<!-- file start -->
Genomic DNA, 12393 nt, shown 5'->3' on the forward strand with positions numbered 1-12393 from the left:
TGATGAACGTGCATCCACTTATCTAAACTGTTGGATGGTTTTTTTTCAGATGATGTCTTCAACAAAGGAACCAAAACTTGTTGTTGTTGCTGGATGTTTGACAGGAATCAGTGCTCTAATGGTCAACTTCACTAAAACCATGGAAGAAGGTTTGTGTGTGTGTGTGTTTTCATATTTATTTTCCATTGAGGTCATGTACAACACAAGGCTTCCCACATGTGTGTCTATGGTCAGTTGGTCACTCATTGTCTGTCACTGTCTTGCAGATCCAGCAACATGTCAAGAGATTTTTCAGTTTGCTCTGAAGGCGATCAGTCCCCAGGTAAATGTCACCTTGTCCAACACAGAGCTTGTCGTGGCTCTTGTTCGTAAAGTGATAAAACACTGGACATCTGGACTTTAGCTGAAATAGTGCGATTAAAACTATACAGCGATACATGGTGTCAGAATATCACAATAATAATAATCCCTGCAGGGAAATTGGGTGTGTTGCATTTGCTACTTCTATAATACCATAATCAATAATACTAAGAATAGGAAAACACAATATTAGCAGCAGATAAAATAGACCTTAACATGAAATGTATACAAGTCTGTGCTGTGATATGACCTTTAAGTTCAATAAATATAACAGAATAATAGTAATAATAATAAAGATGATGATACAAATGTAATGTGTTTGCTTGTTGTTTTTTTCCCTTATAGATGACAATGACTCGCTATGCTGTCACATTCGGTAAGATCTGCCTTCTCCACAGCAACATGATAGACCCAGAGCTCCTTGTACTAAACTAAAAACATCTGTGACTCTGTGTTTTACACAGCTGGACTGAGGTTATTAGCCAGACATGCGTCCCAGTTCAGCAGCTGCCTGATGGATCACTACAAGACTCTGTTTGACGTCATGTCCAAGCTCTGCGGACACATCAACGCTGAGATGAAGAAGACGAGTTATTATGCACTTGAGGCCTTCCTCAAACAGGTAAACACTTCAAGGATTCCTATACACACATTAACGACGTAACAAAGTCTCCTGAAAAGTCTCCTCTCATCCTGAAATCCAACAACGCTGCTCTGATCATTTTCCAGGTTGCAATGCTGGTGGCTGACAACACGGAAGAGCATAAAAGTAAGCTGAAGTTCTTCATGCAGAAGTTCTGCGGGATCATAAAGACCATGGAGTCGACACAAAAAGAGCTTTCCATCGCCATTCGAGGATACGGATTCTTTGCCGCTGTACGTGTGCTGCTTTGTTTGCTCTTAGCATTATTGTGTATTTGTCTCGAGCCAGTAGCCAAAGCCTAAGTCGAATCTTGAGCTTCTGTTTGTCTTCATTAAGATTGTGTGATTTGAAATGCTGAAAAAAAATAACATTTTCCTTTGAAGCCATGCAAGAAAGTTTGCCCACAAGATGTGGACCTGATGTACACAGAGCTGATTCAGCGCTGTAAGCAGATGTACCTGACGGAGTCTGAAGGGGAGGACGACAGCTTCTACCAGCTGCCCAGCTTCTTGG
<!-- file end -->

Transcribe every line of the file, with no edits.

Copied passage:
Genomic DNA, 12393 nt, shown 5'->3' on the forward strand with positions numbered 1-12393 from the left:
TGATGAACGTGCATCCACTTATCTAAACTGTTGGATGGTTTTTTTTCAGATGATGTCTTCAACAAAGGAACCAAAACTTGTTGTTGTTGCTGGATGTTTGACAGGAATCAGTGCTCTAATGGTCAACTTCACTAAAACCATGGAAGAAGGTTTGTGTGTGTGTGTGTTTTCATATTTATTTTCCATTGAGGTCATGTACAACACAAGGCTTCCCACATGTGTGTCTATGGTCAGTTGGTCACTCATTGTCTGTCACTGTCTTGCAGATCCAGCAACATGTCAAGAGATTTTTCAGTTTGCTCTGAAGGCGATCAGTCCCCAGGTAAATGTCACCTTGTCCAACACAGAGCTTGTCGTGGCTCTTGTTCGTAAAGTGATAAAACACTGGACATCTGGACTTTAGCTGAAATAGTGCGATTAAAACTATACAGCGATACATGGTGTCAGAATATCACAATAATAATAATCCCTGCAGGGAAATTGGGTGTGTTGCATTTGCTACTTCTATAATACCATAATCAATAATACTAAGAATAGGAAAACACAATATTAGCAGCAGATAAAATAGACCTTAACATGAAATGTATACAAGTCTGTGCTGTGATATGACCTTTAAGTTCAATAAATATAACAGAATAATAGTAATAATAATAAAGATGATGATACAAATGTAATGTGTTTGCTTGTTGTTTTTTTCCCTTATAGATGACAATGACTCGCTATGCTGTCACATTCGGTAAGATCTGCCTTCTCCACAGCAACATGATAGACCCAGAGCTCCTTGTACTAAACTAAAAACATCTGTGACTCTGTGTTTTACACAGCTGGACTGAGGTTATTAGCCAGACATGCGTCCCAGTTCAGCAGCTGCCTGATGGATCACTACAAGACTCTGTTTGACGTCATGTCCAAGCTCTGCGGACACATCAACGCTGAGATGAAGAAGACGAGTTATTATGCACTTGAGGCCTTCCTCAAACAGGTAAACACTTCAAGGATTCCTATACACACATTAACGACGTAACAAAGTCTCCTGAAAAGTCTCCTCTCATCCTGAAATCCAACAACGCTGCTCTGATCATTTTCCAGGTTGCAATGCTGGTGGCTGACAACACGGAAGAGCATAAAAGTAAGCTGAAGTTCTTCATGCAGAAGTTCTGCGGGATCATAAAGACCATGGAGTCGACACAAAAAGAGCTTTCCATCGCCATTCGAGGATACGGATTCTTTGCCGCTGTACGTGTGCTGCTTTGTTTGCTCTTAGCATTATTGTGTATTTGTCTCGAGCCAGTAGCCAAAGCCTAAGTCGAATCTTGAGCTTCTGTTTGTCTTCATTAAGATTGTGTGATTTGAAATGCTGAAAAAAAATAACATTTTCCTTTGAAGCCATGCAAGAAAGTTTGCCCACAAGATGTGGACCTGATGTACACAGAGCTGATTCAGCGCTGTAAGCAGATGTACCTGACGGAGTCTGAAGGGGAGGACGACAGCTTCTACCAGCTGCCCAGCTTCTTGG